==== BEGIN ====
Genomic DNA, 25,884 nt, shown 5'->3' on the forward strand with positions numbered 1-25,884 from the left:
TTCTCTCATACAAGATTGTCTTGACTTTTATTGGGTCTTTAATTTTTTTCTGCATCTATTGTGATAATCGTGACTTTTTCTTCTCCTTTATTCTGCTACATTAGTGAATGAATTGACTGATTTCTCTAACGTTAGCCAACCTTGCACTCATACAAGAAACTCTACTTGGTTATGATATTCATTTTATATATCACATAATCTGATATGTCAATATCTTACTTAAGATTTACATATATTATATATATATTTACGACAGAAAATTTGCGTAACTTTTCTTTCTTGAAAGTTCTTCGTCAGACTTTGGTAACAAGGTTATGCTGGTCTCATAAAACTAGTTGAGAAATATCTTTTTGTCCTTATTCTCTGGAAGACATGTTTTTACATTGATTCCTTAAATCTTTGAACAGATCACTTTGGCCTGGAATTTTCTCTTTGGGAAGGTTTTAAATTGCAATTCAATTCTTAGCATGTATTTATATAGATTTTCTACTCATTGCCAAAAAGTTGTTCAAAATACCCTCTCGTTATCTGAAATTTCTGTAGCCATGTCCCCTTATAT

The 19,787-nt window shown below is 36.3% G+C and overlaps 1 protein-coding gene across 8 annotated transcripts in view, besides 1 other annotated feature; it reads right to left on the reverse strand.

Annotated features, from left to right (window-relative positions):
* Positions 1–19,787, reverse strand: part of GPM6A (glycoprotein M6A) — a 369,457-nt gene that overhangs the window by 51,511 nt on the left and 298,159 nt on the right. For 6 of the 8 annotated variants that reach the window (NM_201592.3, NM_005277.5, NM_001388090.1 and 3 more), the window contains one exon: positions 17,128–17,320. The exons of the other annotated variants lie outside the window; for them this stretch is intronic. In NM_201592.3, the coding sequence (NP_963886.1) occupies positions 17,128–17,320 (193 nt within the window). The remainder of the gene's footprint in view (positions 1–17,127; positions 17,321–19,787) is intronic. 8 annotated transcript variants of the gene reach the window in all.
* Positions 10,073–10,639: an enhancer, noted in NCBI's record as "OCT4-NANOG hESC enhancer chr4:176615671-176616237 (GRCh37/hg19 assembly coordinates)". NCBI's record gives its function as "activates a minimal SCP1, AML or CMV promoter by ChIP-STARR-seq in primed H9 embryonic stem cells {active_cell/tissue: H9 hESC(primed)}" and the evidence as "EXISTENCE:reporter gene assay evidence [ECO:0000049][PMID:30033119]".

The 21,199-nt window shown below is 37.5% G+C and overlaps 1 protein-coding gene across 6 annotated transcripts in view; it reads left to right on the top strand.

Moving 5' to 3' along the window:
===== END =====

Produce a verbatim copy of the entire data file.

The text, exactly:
Genomic DNA, 25,884 nt, shown 5'->3' on the forward strand with positions numbered 1-25,884 from the left:
TTCTCTCATACAAGATTGTCTTGACTTTTATTGGGTCTTTAATTTTTTTCTGCATCTATTGTGATAATCGTGACTTTTTCTTCTCCTTTATTCTGCTACATTAGTGAATGAATTGACTGATTTCTCTAACGTTAGCCAACCTTGCACTCATACAAGAAACTCTACTTGGTTATGATATTCATTTTATATATCACATAATCTGATATGTCAATATCTTACTTAAGATTTACATATATTATATATATATTTACGACAGAAAATTTGCGTAACTTTTCTTTCTTGAAAGTTCTTCGTCAGACTTTGGTAACAAGGTTATGCTGGTCTCATAAAACTAGTTGAGAAATATCTTTTTGTCCTTATTCTCTGGAAGACATGTTTTTACATTGATTCCTTAAATCTTTGAACAGATCACTTTGGCCTGGAATTTTCTCTTTGGGAAGGTTTTAAATTGCAATTCAATTCTTAGCATGTATTTATATAGATTTTCTACTCATTGCCAAAAAGTTGTTCAAAATACCCTCTCGTTATCTGAAATTTCTGTAGCCATGTCCCCTTATAT

The 19,787-nt window shown below is 36.3% G+C and overlaps 1 protein-coding gene across 8 annotated transcripts in view, besides 1 other annotated feature; it reads right to left on the reverse strand.

Annotated features, from left to right (window-relative positions):
* Positions 1–19,787, reverse strand: part of GPM6A (glycoprotein M6A) — a 369,457-nt gene that overhangs the window by 51,511 nt on the left and 298,159 nt on the right. For 6 of the 8 annotated variants that reach the window (NM_201592.3, NM_005277.5, NM_001388090.1 and 3 more), the window contains one exon: positions 17,128–17,320. The exons of the other annotated variants lie outside the window; for them this stretch is intronic. In NM_201592.3, the coding sequence (NP_963886.1) occupies positions 17,128–17,320 (193 nt within the window). The remainder of the gene's footprint in view (positions 1–17,127; positions 17,321–19,787) is intronic. 8 annotated transcript variants of the gene reach the window in all.
* Positions 10,073–10,639: an enhancer, noted in NCBI's record as "OCT4-NANOG hESC enhancer chr4:176615671-176616237 (GRCh37/hg19 assembly coordinates)". NCBI's record gives its function as "activates a minimal SCP1, AML or CMV promoter by ChIP-STARR-seq in primed H9 embryonic stem cells {active_cell/tissue: H9 hESC(primed)}" and the evidence as "EXISTENCE:reporter gene assay evidence [ECO:0000049][PMID:30033119]".

The 21,199-nt window shown below is 37.5% G+C and overlaps 1 protein-coding gene across 6 annotated transcripts in view; it reads left to right on the top strand.

Moving 5' to 3' along the window: